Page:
Data stores form an essential part of the system and hence of DFD.

Data Flows

Data flows model the passage of data in the system and are represented by lines joining system components. The direction of the flow is indicated by an arrow and the line is labelled by the name of the data flow. Flow of data in the system can take place:

  • Between two processes.
  • From a data store to a process.
  • From a process to a data store
  • From a source to a process; and
  • FroM a process to a sink.

If an organization works to improve a business process, it must first understand it. Process modeling tools are used to represent the key elements of a process so that it can be better understood.

Now let us illustrate how systems are modeled using these symbols. A common way to begin is to model the whole system by one process. The DFD that does this is known as the context diagram. It shows all the external entities that interact with the system and the data flows between these external entities and the system.

Data Flows

Figure above is an example of a context diagram. It models the ‘budget monitoring system’. This system interacts with three external entities: DEPARTMENTS, MANAGEMENT and SUPPLIERS. In figure, the main data flows from DEPARTMENTS are ‘spending request’. In response, DEPARTMENTS either receive `rejected request’ data flows or ‘delivery advice’ data flows. MANAGEMENT receives `request for special approval’ data flows to which it responds’. MANAGEMENT also sends ‘budget allocation’ data flows to the system and gets ‘spending summaries’ data flows. Suppliers receive ‘part order’ data flows and return ‘supplier delivery advice’ data flows.

Context diagram does not describe the system in detail. In order to identify the major system processes, a DFD that shows the major system processes is called top-level DFD. The top-level DFD shows the various processes that make up the system. Each process has a unique name and number.

Figure below shows the top-level DFD :

Data Flows Diagram

In this DFD we see that data flow ‘spending request’ from DEPARTMENTS goes to the ‘check funding’ process. This process looks up the allocated budget and determines whether special permission is needed from MANAGEMENT to proceed with the request. Approved request goes to the ‘classify expenditure’ process where they are entered into data stores, DEPARTMENTAL-ACCOUNTS and TYPE-ACCOUNTS. Finally, if required, a ‘part order’ for parts originally specified in a ‘spending request’ is placed with suppliers. There are also two other processes; one is to ‘set up budget’ and the other is to `provide spending summaries’.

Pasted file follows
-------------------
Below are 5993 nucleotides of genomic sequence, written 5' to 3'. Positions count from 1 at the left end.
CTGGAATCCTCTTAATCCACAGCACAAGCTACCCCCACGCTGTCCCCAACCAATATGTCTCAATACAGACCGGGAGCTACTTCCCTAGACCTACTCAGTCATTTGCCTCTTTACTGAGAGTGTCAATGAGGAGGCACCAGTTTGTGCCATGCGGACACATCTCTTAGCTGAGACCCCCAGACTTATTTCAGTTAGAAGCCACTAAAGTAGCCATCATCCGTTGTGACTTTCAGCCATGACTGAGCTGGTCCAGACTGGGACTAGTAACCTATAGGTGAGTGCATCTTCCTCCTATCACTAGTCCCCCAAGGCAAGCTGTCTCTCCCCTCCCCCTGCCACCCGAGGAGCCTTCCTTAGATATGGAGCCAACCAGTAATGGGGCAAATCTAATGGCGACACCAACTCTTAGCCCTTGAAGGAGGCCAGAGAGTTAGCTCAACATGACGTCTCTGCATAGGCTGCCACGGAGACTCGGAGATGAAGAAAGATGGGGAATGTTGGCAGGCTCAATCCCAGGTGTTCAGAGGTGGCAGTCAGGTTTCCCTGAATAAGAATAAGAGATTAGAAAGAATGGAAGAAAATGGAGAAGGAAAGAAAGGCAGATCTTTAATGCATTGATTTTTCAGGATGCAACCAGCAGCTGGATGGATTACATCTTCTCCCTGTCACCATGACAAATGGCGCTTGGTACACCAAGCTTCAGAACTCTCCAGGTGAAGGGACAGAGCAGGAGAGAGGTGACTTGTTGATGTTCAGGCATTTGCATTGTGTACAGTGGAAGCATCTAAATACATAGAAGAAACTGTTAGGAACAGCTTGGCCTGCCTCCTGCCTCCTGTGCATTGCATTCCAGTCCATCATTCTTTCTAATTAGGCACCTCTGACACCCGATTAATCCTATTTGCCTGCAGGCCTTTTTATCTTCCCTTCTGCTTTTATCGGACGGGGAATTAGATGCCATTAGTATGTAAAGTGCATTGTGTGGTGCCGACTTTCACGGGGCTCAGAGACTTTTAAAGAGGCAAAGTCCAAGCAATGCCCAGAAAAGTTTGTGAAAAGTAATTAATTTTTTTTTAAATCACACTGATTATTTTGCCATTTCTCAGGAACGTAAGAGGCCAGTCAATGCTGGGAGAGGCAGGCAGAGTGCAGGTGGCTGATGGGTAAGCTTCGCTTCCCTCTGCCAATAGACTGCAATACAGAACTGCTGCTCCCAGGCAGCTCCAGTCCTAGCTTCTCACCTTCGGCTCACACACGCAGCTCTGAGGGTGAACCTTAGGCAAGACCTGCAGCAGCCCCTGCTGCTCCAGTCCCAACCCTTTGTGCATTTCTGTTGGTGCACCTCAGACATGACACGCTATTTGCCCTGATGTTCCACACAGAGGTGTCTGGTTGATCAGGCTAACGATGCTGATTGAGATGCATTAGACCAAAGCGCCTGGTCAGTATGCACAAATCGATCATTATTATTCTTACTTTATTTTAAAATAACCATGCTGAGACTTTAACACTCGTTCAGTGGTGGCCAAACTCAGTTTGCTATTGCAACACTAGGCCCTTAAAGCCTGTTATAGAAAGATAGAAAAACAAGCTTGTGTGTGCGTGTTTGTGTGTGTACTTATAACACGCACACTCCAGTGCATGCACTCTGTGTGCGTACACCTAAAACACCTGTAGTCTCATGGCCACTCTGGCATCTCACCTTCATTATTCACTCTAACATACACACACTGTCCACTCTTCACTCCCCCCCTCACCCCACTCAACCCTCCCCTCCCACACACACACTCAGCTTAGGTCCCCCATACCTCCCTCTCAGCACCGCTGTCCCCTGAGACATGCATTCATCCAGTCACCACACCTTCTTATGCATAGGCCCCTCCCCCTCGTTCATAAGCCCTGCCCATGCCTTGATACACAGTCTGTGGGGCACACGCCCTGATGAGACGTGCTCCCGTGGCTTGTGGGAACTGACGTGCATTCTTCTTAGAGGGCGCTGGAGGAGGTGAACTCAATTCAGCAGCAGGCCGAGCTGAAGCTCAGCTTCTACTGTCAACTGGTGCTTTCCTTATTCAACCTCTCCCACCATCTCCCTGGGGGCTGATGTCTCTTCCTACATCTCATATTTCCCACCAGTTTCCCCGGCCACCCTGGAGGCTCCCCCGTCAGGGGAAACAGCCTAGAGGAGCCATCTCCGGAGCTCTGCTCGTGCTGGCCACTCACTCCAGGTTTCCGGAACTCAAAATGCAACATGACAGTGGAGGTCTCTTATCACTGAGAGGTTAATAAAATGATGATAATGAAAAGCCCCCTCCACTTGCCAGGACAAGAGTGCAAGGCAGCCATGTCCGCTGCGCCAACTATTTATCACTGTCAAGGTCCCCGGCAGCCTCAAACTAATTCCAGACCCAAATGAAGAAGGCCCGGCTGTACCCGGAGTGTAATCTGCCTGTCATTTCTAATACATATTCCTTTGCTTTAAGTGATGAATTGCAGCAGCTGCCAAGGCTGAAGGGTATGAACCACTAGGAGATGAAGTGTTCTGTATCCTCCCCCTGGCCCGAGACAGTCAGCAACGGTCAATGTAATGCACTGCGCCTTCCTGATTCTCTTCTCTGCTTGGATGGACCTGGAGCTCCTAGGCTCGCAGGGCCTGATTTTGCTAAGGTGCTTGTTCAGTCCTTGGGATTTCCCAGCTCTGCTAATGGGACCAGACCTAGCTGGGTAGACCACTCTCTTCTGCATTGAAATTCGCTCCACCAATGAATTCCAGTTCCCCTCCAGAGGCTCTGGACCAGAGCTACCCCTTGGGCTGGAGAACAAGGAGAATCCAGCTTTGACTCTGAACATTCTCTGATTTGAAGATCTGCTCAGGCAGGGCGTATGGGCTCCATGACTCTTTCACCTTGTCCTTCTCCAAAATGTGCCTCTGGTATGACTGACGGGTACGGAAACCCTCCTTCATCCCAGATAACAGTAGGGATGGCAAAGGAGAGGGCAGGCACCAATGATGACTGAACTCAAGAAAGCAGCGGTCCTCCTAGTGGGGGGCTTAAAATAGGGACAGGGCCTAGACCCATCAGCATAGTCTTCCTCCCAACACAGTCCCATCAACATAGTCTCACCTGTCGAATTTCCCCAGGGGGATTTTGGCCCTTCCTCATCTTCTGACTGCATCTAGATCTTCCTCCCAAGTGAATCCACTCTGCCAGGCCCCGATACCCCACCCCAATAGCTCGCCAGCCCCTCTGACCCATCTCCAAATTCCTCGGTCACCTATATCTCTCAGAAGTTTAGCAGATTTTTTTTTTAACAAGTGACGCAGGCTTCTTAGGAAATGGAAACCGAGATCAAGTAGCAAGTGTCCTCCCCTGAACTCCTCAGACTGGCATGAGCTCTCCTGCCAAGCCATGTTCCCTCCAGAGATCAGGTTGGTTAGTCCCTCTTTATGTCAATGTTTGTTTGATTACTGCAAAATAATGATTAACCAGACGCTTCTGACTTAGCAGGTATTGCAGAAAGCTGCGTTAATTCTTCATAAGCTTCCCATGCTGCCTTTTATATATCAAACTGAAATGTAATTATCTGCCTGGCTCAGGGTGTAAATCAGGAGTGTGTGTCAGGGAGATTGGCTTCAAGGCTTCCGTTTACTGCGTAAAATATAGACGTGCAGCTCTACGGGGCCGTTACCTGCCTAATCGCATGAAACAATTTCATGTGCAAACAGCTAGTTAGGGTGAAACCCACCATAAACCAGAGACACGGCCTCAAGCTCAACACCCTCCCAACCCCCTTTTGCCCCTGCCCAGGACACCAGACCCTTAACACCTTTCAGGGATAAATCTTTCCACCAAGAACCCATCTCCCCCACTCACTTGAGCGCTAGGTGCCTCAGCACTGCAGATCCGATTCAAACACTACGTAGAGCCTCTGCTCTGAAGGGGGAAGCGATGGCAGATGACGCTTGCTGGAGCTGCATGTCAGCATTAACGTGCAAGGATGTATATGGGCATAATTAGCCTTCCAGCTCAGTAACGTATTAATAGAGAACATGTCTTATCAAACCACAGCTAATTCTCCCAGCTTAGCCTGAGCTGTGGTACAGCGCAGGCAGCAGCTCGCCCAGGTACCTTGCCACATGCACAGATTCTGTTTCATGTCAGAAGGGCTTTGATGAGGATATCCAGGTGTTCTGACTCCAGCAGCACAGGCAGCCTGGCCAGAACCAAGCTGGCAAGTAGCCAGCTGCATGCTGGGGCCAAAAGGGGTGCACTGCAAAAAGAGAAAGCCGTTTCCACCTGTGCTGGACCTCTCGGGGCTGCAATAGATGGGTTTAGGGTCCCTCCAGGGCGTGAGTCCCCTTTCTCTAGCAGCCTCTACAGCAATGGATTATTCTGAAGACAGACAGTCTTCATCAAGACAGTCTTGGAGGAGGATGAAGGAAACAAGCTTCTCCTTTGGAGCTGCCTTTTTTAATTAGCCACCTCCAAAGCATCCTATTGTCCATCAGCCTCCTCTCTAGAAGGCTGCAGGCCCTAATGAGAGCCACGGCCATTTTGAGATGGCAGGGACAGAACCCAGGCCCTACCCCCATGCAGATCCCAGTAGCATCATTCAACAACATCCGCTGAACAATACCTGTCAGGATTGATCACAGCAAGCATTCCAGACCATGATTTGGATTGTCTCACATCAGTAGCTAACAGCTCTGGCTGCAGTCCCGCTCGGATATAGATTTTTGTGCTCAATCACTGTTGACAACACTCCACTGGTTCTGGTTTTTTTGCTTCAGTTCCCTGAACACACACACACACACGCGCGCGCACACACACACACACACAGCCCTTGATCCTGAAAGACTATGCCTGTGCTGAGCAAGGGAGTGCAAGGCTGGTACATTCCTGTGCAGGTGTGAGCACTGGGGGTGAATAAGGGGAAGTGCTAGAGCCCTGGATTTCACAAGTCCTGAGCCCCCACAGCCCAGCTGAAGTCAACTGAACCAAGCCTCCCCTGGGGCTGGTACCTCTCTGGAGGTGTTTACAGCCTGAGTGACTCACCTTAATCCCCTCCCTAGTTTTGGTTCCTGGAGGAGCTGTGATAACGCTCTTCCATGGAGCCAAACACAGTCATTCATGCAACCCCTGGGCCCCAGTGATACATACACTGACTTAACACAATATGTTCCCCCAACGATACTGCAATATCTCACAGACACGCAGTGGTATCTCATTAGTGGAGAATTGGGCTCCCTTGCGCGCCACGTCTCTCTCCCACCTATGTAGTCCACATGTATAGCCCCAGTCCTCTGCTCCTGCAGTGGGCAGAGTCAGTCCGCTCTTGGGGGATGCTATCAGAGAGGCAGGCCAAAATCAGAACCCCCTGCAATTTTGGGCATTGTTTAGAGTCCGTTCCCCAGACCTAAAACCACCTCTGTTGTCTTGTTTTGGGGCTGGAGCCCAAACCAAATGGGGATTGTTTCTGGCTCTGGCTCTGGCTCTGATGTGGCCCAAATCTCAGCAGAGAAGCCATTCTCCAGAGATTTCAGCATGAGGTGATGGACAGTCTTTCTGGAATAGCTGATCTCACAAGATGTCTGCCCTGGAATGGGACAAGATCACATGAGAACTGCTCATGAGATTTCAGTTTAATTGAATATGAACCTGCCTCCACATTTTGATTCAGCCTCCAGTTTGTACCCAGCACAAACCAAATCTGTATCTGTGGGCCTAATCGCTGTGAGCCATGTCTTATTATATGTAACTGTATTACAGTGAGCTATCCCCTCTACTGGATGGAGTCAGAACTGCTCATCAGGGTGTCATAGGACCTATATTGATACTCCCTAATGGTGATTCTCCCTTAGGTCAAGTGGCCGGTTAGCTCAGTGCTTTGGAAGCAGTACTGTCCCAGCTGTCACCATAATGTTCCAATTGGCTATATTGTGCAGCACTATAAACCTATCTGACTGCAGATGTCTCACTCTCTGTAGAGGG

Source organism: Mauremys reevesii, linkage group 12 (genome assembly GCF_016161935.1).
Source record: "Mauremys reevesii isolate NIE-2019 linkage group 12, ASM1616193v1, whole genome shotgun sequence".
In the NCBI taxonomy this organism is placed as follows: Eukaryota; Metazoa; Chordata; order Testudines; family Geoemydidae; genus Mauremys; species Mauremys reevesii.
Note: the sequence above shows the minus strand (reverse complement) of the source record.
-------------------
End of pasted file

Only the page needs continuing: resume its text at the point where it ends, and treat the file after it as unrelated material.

Guidelines for Drawing Data Flow Diagram

Data flow diagram can easily become quite complex; therefore, it is often helpful to follow a set of general guidelines. Following rules should be kept in mind for designing a good DFD :

  1. Should have no crossing lines.
  2. Should not split into a number of data flows.
  3. Should have no any flowchart structure like decision, iteration etc.
  4. Do not include control or flow of control information.
  5. Do not try to put too much information in one data flow diagram.
  6. Data flows can only be from:
  • External entity to process
  • Process to external entity
  • Process to process
  • Process to stores
  • Stores to process
  1. Naming conversion should be kept in mind:
  • Name should be meaningful.
  • Process name should be one single phrase and should not be general.
  • Data flows should be named as one word.

Advantages of Using DFD’s

  1. Represent data flows.
  2. May be used at. high or low level of analysis.
  3. Provide good system documentation.